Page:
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Nuclear Energy in Bangladesh: Regulatory framework and institutions

Shadka Haque Monia, Guest Writer  |
Update: 2021-07-17 13:53:20
Nuclear Energy in Bangladesh: Regulatory framework and institutions

At present, approximately, 95% of the people of Bangladesh have access to electricity. Estimation shows that the national demand of electricity would be 40 thousand MW by 2030, and 60 thousand MW by 2041 in the country. As of now, Bangladesh relies mostly on natural gas and coal as the source to generate the lion's share of its electricity. But it is evident that natural gas and coal are limited resources and we cannot build alternative energy sources in a day. 

Keeping all the issues in mind, building nuclear power plant is being seen as one of the most sustainable, cost effective and environmental friendly source of electricity generation all over the world now. World Nuclear Industry Status Report 2020 shows that, “as of July 2020, 31 countries operated 408 nuclear reactors and more 52 reactors were under construction. There 17 countries are currently building nuclear power plants, one more than in mid-2019. As of July 1, 2020, total capacity under construction in the world increased by 8.9 GW to 53.5 GW.” 

In 2011, Bangladesh signed an inter-governmental agreement with Russia’s Nuclear Energy Corporation (ROSATOM) to construct two nuclear power reactors, each equipped with a capacity of 1200 MW, in Ishwardi, Pabna. The move was significant as it marked Bangladesh’s foray into nuclear power to boost economic growth and meet its consumer and industry demands. The Rooppur Nuclear Power Plant being built by Rosatom is now closer to being operational. 

Despite the initial enthusiasm, there exists a general sentiment of apprehension amongst people about Bangladesh’s ability to take-on a technically complex nuclear power program, with many citing the country’s lack of prior experience with nuclear power plants (NPPs) as a major roadblock. But Bangladesh, in fact, has a robust and comprehensive regulatory structure to ensure safe nuclear energy production. Current legislative and regulatory framework of Bangladesh guarantees proper consideration for health, safety, security and protection of people and environment while using nuclear materials and facility. Bangladesh is also party to major international instruments on nuclear security, disarmament and non-proliferation.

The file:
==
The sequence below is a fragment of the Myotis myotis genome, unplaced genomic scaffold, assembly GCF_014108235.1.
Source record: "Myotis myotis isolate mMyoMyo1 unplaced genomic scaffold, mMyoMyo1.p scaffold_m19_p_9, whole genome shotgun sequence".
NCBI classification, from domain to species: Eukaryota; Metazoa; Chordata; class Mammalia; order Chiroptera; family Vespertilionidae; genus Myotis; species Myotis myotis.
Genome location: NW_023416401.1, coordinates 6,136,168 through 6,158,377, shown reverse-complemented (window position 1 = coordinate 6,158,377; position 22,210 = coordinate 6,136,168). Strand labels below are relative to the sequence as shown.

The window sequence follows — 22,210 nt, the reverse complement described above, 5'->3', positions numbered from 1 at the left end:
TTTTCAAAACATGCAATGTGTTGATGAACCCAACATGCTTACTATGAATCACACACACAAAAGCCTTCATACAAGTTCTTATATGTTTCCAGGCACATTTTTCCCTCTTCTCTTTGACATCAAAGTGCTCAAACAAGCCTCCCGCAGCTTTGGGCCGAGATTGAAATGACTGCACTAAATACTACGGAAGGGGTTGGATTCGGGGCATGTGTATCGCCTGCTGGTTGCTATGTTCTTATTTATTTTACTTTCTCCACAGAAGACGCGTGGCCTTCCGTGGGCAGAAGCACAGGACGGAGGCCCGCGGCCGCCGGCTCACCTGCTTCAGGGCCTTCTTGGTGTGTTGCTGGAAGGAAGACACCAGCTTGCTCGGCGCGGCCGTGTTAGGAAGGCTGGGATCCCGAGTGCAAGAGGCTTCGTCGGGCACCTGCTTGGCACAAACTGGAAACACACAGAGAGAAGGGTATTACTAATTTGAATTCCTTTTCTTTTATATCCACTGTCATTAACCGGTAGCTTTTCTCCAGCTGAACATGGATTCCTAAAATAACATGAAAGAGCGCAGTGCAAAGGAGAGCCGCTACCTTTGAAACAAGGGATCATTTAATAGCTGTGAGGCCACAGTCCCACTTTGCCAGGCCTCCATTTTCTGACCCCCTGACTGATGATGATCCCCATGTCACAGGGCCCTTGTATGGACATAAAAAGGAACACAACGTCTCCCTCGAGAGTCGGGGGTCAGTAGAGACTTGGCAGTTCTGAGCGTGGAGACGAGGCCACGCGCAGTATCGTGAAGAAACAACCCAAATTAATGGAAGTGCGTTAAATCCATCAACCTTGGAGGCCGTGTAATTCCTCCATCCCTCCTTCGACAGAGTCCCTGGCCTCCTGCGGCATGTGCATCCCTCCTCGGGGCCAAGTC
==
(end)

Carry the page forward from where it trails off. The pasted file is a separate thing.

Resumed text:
As a country embarking on nuclear power generation for the very first time, there will doubtlessly be road bumps along the way but Bangladesh has shown initial intent in terms of setting up a stringent legal and regulatory framework along with a robust institutional setting that would lead Bangladesh to go a long way in safely transiting into clean nuclear energy system.

Bangladesh Atomic Energy Commission (BAEC) is the prime agency to deal with assessment of safety and security of nuclear energy for the country. Established in 1973 by a presidential order, the scientific research organization’s primary goal is to promote the use of nuclear energy for peaceful purposes. BAEC’s chief objective is to facilitate the construction of NPPs for solving the country’s chronic power crisis and it is also the sole beneficiary owner of NPPs. BAEC also works as the owner organization of the Nuclear Power Company of Bangladesh Ltd. (NPCBL), formed in 2015, as well as a technical support organization (TSO).

NPCBL holds the prime responsibility for ensuring nuclear and radiation safety during all stages of the plant (cradle-to-grave) according to the IAEA safety guidelines. NPCBL looks over the safe operation and maintenance of NPPs ensuring that national and international obligations regarding implementation of NPP projects are fulfilled at all times.